• Mexican Peso recovers after two-day decline, buoyed by weaker-than-expected US CPI report.
  • US CPI miss leads to cooling inflation, boosting prospects for Fed rate cuts.
  • US Treasury yields drop, DXY falls 0.60% to 104.39, weakening Greenback.
  • Minneapolis Fed's Kashkari questions monetary policy restrictiveness amid unexpected consumer spending levels.

The Mexican Peso erased two days of losses and rallies against the US Dollar on Wednesday after the latter continued to weaken due to a softer-than-expected US inflation report.

Consequently, expectations for a Federal Reserve (Fed) rate cut increased, exerting pressure on the American currency. At the time of writing, the USD/MXN trades at 16.65, dropping to four-week lows.

For the latest news on the Mexican Peso click here.

Mexico’s economic docket remains absent and will not resume until next week. Across the border, the US Bureau of Labor Statistics (BLS) revealed that the Consumer Price Index (CPI) was below estimates and the prior month’s data. Underlying inflation showed signs of cooling, which means that easing policy in the United States is back on the table.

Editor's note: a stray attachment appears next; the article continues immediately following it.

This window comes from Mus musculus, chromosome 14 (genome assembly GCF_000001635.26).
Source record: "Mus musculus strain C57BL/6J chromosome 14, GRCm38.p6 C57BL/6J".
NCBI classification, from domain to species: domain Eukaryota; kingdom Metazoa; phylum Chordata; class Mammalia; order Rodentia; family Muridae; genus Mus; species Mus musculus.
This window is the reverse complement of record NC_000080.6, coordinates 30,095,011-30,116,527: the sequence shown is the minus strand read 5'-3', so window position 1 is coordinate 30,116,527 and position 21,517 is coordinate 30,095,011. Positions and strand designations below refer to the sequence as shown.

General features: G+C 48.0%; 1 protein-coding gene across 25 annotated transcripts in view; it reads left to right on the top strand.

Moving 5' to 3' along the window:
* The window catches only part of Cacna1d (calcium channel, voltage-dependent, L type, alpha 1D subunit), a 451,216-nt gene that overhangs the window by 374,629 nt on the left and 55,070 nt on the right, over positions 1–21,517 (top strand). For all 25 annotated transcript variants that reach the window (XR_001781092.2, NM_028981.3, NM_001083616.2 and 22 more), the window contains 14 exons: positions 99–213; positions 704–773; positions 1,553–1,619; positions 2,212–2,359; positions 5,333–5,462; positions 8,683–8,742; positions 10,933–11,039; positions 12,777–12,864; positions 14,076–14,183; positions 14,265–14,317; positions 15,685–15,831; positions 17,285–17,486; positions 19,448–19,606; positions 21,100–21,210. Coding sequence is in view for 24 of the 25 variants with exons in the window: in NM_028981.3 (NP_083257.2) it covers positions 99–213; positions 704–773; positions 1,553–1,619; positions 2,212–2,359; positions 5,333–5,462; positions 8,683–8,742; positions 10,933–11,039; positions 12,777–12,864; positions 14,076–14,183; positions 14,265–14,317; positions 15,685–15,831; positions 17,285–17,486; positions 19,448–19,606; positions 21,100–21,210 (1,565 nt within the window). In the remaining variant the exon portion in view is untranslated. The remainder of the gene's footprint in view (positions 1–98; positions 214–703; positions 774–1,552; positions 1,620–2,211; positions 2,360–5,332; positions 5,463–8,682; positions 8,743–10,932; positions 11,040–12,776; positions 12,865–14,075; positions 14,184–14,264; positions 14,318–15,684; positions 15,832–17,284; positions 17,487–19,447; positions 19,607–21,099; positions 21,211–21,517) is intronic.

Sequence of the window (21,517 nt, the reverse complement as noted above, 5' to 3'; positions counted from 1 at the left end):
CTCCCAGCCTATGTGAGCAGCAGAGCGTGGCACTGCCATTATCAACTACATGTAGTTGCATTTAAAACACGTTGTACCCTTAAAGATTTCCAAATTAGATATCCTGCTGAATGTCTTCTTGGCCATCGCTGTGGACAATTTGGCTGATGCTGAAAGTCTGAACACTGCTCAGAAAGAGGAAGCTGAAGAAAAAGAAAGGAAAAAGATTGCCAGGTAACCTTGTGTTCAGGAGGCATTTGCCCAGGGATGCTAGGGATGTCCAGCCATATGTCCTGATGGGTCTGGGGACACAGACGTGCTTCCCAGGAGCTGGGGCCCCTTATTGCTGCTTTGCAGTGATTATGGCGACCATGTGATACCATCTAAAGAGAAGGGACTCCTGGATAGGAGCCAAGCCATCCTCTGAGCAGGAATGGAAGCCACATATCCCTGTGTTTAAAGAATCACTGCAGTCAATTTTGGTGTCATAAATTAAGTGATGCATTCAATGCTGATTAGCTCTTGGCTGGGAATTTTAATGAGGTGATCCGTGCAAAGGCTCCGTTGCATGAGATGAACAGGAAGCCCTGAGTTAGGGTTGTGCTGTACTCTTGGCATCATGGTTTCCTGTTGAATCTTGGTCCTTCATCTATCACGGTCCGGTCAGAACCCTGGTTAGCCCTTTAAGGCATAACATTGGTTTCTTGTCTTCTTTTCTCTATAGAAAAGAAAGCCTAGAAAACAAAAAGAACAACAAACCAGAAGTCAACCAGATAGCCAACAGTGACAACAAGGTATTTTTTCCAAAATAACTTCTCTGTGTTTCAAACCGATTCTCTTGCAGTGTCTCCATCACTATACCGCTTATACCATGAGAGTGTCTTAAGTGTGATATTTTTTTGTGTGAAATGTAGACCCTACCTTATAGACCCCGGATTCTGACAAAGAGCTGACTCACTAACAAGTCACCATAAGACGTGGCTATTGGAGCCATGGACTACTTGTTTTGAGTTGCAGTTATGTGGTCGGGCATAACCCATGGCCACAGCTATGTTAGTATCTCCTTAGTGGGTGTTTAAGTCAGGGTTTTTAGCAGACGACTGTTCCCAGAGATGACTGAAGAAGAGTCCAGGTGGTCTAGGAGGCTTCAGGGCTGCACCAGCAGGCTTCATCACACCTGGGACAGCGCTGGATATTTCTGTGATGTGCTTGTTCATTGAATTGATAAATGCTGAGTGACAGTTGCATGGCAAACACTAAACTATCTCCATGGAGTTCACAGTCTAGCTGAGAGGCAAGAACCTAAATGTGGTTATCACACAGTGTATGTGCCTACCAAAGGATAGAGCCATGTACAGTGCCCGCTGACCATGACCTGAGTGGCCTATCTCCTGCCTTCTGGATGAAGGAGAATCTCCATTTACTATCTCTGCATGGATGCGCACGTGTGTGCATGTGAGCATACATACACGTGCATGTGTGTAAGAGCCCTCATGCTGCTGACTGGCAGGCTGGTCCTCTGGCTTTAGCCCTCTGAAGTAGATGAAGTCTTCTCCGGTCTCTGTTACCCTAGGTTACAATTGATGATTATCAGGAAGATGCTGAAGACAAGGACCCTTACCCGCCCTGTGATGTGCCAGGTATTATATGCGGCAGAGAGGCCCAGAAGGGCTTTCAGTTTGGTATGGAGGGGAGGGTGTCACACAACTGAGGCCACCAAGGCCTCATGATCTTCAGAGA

US Treasury bond yields are plunging across the short and long end of the curve, a headwind for the Greenback. The US Dollar Index (DXY) fell 0.60% to 104.39.

In the meantime, Minneapolis Fed President Neel Kashkari hit the wires. He said that Americans have been spending “more than I would have expected,” adding that the big question is “how restrictive policy currently is”.

On Tuesday, Fed Chair Jerome Powell revealed that inflation is moving lower, though he added that he’s not as confident as he was before about inflation’s path to 2%. Powell noted that restrictive monetary policy could take longer than expected to do its work and bring inflation to the Fed’s goal.

Daily digest market movers: Mexican Peso surges on soft US CPI, disappointing Retail Sales

  • On Monday, Bank of Mexico (Banxico) Governor Victoria Rodriguez Ceja made some dovish comments. She said the central bank could evaluate lowering rates as soon as the next meeting on June 27. She added that depending on the evolution of the inflationary outlook, the bank could slash the main reference rate that stands at 11.00%.